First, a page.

To address this gap in information and activity, FOTWW initiated a survey of entities with large land holdings that could possibly provide additional stopover areas. The project consisted of three phases: U.S. military bases, Indian Reservations and U.S. Army Corps of Engineer lake properties within the migration corridor. As of December 2018 FOTWW has evaluated potential “stopover habitats” on 32 military facilities, 8 Indian Reservations and 21 USACE lakes within the wild Whooping Crane migration corridor. Some of these properties currently have suitable stopover wetland habitats while other areas could be enhanced with minor work. FOTWW has prepared management reports for each area visited describing habitat management practices needed. Currently FOTWW is continuing to evaluate Corps of Engineer lakes and associate lands.  The most expensive part of establishing or improving habitat is land cost. If projects can be accomplished on government lands and Indian Reservations, the cost will be relatively minimal.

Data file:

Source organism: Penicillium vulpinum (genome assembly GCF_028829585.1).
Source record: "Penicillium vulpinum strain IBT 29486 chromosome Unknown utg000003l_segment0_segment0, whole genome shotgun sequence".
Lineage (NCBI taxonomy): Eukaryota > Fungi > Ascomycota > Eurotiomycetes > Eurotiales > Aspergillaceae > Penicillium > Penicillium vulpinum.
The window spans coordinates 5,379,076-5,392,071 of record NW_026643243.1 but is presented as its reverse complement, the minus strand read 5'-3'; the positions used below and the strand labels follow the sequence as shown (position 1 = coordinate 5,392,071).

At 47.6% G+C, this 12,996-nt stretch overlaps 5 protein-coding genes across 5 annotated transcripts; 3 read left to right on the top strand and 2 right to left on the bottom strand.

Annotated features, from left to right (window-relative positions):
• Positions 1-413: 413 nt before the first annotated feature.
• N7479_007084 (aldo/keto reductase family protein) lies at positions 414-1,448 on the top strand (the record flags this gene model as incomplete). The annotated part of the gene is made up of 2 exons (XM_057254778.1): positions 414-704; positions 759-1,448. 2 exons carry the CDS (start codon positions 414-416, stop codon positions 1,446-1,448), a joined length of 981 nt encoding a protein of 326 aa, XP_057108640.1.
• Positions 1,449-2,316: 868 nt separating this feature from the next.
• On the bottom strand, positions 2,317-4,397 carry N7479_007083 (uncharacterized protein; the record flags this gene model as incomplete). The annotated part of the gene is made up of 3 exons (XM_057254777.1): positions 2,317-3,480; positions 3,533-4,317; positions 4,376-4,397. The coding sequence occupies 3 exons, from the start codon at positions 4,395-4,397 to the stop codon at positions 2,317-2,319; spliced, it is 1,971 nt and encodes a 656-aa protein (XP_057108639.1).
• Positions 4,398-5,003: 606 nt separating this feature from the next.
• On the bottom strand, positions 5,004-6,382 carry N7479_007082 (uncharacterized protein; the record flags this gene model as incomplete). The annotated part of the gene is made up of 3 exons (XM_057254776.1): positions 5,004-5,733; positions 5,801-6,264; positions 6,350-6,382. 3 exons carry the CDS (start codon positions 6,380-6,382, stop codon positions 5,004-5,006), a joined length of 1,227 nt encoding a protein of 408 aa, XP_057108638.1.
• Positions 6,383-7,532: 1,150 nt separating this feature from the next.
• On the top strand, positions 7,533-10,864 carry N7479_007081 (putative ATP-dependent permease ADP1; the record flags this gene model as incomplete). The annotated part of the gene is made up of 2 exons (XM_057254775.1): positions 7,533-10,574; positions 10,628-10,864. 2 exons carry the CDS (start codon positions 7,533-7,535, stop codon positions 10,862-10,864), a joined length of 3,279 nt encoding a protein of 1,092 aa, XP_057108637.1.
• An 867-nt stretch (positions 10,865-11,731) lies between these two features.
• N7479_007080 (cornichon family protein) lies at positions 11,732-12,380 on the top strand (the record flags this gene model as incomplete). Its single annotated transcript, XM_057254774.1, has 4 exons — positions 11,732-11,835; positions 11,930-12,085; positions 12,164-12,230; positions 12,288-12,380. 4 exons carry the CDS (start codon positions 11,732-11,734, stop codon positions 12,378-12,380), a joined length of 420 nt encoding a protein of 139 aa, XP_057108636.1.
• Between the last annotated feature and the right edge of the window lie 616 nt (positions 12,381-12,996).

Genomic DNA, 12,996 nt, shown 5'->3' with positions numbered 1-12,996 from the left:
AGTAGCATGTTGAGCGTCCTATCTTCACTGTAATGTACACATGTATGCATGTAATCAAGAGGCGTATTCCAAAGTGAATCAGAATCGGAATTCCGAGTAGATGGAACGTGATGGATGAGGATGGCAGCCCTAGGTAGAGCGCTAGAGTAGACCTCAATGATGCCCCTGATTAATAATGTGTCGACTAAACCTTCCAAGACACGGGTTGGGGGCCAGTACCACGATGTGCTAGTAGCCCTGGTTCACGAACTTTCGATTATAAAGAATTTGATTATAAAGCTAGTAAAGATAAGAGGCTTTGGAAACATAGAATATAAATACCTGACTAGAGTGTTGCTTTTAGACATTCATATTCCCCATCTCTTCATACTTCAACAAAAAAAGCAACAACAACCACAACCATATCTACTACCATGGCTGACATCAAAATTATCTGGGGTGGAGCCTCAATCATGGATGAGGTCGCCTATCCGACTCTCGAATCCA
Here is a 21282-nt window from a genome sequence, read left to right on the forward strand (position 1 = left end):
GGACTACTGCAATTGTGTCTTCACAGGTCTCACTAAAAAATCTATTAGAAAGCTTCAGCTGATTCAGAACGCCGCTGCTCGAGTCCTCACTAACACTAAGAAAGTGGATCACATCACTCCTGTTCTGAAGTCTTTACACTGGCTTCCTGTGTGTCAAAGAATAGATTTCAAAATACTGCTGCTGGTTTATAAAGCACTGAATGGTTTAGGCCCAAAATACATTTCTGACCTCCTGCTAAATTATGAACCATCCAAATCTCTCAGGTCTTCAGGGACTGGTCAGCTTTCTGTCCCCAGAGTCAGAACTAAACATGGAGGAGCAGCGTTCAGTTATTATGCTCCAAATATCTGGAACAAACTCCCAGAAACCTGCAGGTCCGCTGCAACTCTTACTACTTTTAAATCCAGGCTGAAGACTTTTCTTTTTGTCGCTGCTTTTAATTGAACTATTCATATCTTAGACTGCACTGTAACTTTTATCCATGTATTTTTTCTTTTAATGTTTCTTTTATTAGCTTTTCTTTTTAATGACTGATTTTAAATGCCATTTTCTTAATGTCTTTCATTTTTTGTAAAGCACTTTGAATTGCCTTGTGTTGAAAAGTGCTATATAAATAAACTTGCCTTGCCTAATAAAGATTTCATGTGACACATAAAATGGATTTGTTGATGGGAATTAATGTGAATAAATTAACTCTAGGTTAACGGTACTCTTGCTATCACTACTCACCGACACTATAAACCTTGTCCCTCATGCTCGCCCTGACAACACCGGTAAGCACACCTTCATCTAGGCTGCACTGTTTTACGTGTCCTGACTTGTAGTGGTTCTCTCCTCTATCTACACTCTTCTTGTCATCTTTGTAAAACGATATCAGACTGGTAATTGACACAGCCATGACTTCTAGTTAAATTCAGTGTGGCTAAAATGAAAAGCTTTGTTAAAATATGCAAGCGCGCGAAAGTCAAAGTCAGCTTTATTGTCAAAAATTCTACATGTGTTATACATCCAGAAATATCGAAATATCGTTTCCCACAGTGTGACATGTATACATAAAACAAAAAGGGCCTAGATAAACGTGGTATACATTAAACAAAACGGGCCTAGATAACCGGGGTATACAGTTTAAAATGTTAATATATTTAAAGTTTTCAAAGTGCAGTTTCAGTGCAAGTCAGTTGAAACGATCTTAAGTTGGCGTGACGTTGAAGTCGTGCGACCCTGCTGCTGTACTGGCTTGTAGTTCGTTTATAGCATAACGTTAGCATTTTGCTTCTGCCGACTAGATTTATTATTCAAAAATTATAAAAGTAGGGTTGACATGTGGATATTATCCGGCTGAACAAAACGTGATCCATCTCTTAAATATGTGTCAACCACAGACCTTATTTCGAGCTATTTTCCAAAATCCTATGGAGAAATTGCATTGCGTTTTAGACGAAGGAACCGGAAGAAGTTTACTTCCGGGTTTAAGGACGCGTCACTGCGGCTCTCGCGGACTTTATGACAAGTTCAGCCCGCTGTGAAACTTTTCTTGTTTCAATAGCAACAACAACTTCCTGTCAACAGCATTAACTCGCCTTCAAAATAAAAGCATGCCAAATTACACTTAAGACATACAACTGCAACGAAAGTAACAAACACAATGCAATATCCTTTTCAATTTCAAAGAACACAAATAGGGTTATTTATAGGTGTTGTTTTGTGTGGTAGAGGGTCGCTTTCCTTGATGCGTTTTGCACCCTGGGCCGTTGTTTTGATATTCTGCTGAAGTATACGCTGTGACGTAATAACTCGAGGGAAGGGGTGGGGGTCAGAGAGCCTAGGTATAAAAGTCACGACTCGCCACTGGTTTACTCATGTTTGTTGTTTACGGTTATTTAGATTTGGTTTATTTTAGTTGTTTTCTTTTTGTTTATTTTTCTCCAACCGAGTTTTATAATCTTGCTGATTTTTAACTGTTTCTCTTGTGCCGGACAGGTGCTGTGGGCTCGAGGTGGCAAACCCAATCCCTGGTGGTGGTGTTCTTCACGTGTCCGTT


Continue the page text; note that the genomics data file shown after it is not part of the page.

***** FOTWW’s mission is to help preserve and protect the Aransas/Wood Buffalo
population of wild whooping cranes and their habitat. *****

Friends of the Wild Whoopers is a nonprofit 501(c)3 organization.

 

Share

Here’s where to find the early arrivals of the South Texas flock of whooping cranes

, Corpus Christi Caller Times

South Edge
Photo by Rockport Birding & Kayak Adventures

Excitement surrounds the first arrivals to South Texas of what is expected to be a record migration of endangered whooping cranes.